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Ferrari has admitted it was too conservative with its initial designs for the F150 Italia and has promised to change tack in order to close the gap to Red Bull and McLaren over the coming races.
The Italian team has yet to finish on the podium or qualify on the front two rows of the grid this season, leading president Luca di Montezemolo to demand better results. The problems appear to stem from the car's final upgrade package ahead of the season opener in Australia, which, according to technical director Aldo Costa, looked good in the wind tunnel but did not provide a significant performance boost on track.
However, chief designer Nikolas Tomabazis has admitted that, even with the wind tunnel problems, the car is not aggressive enough.
"We hoped to be further forward, more competitive, but it was not the case," he told Scuderia Ferrari Racing News. "The problem is linked mainly to the aerodynamics and can be divided into two parts. The first revolves around a lack of correlation between data from the wind tunnel and that seen at the track: we are reacting to correct this problem. Furthermore, we must admit that, even without this problem, we would not have been in a position to fight for the wins in the first three races. We have tried to see if our approach was too conservative and we realised that, for various reasons, we were neither reactive nor aggressive enough in the development stages.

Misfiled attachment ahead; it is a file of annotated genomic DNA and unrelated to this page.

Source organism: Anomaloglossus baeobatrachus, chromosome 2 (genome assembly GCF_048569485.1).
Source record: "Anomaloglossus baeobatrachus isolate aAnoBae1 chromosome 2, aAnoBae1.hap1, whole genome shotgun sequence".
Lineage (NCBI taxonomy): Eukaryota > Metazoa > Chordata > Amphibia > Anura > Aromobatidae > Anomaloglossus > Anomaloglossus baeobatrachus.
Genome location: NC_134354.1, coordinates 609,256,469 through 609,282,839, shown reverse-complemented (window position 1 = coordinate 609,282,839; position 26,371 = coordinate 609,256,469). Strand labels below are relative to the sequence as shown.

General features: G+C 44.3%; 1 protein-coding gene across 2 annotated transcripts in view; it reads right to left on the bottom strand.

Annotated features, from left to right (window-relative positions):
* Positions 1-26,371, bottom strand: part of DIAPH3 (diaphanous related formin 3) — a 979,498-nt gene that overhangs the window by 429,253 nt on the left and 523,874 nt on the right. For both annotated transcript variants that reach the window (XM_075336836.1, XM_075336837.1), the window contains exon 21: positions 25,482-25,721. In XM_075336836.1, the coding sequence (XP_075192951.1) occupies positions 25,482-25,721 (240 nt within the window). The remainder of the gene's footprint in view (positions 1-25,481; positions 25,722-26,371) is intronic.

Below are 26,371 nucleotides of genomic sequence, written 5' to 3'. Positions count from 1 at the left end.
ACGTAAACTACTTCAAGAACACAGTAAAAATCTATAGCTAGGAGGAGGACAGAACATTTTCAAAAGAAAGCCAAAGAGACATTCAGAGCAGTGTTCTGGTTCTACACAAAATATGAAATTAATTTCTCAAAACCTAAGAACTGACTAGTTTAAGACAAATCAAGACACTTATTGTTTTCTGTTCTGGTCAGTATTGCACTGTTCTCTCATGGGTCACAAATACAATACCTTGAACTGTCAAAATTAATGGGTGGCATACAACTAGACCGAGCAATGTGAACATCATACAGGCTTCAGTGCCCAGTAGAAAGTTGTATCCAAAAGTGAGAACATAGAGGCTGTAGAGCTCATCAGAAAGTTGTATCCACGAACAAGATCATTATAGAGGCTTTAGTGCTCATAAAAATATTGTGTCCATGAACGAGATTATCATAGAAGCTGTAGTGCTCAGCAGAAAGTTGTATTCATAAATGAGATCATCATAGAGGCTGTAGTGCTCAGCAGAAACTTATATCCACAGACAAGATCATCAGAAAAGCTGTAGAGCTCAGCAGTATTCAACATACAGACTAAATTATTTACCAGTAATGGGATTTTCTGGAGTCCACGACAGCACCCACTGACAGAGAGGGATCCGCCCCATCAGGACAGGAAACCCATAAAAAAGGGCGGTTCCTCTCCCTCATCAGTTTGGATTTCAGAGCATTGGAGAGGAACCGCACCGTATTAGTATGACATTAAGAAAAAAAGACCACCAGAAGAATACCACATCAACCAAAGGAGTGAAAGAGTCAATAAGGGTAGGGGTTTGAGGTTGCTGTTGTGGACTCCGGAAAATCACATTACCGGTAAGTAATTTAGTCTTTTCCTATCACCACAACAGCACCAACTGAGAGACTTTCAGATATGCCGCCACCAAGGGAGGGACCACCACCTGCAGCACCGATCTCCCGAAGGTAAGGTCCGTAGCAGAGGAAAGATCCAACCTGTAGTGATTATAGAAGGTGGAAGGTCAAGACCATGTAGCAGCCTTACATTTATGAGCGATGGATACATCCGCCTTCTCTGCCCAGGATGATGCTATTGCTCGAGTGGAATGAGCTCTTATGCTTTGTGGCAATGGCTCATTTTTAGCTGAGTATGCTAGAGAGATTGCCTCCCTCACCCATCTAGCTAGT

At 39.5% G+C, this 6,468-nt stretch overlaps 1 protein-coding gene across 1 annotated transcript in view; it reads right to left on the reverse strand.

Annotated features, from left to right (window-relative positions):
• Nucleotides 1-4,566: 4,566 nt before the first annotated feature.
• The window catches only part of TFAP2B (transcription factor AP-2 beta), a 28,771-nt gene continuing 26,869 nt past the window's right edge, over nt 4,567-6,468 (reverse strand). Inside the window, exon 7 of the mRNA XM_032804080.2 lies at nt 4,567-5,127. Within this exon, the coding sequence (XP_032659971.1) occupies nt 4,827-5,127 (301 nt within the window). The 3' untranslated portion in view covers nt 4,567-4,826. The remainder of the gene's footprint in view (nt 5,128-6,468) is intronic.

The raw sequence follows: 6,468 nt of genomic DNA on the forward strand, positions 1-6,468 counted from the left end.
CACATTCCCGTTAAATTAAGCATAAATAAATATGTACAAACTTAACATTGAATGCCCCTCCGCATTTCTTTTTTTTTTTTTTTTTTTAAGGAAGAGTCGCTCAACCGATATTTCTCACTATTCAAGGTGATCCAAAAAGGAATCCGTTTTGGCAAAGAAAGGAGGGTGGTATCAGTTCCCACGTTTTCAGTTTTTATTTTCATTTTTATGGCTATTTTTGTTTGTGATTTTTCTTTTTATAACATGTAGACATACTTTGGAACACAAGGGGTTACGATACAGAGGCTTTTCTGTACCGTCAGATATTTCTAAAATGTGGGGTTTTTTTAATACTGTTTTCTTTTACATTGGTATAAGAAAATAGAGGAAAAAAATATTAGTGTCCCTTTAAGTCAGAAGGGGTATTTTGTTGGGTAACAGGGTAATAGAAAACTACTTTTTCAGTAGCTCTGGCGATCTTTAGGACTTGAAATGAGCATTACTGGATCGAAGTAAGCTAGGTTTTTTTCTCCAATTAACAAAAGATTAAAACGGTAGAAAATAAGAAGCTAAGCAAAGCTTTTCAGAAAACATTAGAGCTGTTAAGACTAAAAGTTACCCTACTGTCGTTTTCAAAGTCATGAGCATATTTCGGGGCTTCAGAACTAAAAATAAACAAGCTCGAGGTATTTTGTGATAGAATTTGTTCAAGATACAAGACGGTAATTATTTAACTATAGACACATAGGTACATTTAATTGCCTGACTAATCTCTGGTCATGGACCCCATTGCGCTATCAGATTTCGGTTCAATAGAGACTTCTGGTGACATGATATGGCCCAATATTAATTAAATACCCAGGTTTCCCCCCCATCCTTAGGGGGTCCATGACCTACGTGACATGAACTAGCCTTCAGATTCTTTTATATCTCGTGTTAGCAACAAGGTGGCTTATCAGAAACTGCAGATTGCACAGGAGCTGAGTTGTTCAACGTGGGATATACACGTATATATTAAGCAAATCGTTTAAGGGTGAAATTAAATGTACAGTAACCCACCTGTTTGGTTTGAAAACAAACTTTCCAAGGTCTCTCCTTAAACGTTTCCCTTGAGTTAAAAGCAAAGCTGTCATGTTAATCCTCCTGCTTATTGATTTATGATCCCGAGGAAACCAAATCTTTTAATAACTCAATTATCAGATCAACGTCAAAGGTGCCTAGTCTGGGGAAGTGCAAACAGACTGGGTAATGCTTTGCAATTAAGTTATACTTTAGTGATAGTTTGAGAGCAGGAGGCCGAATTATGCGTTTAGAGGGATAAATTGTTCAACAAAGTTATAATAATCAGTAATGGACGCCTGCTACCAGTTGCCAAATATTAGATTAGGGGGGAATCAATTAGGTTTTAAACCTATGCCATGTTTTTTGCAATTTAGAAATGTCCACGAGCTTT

"We have made some adjustments to our working practices to try and focus much more on car performance: we have changed the working practice in the wind tunnel and in terms of the development of the aerodynamic design side. Based on this, I expect that the results of these changes should be seen in the upcoming races."
However, Tombazis revealed that the upgrades for this weekend's Turkish Grand Prix were conceived prior to the team's change of approach and might not bring the performance gain Ferrari had hoped.
"The package was drawn up prior to the Chinese Grand Prix, therefore we have not been able to make significant changes to it in these past weeks," he added. "Definitely, we will have new wings, both front and rear and new brake ducts. Last week, we ran an aero test with Jules Bianchi at the wheel at Vairano. I can't say if this step forward will be enough, but I do expect to see the consequences of this change in approach over the next few races, because clearly, if we want to close the gap, we have to do something over and above the norm."
There has been criticism in the press that Ferrari has not been innovative enough with the F150 Italia, while its rivals have pushed the boundaries of car design.
"Unfortunately, we cannot claim this accusation is entirely without foundation," Tombazis conceded. "At the moment, we don't have a winning car and, on those of our competitors we can see innovative solutions introduced in a more aggressive fashion than we have done. Maybe we were a bit too passive in our approach: we did not push hard enough in some areas of development and unfortunately, the results can be seen on track. Now we are reacting and we want to rediscover the spirit of innovation which maybe we have lost a bit over the past two years.
"Despite that, I am convinced that Ferrari will be competitive again. We have had a disappointing start to the season. In order to recover from it, I think it is important to understand what mistakes we made and we have analysed this with much honesty and open mindedness. I am therefore convinced that we can get back to winning again."
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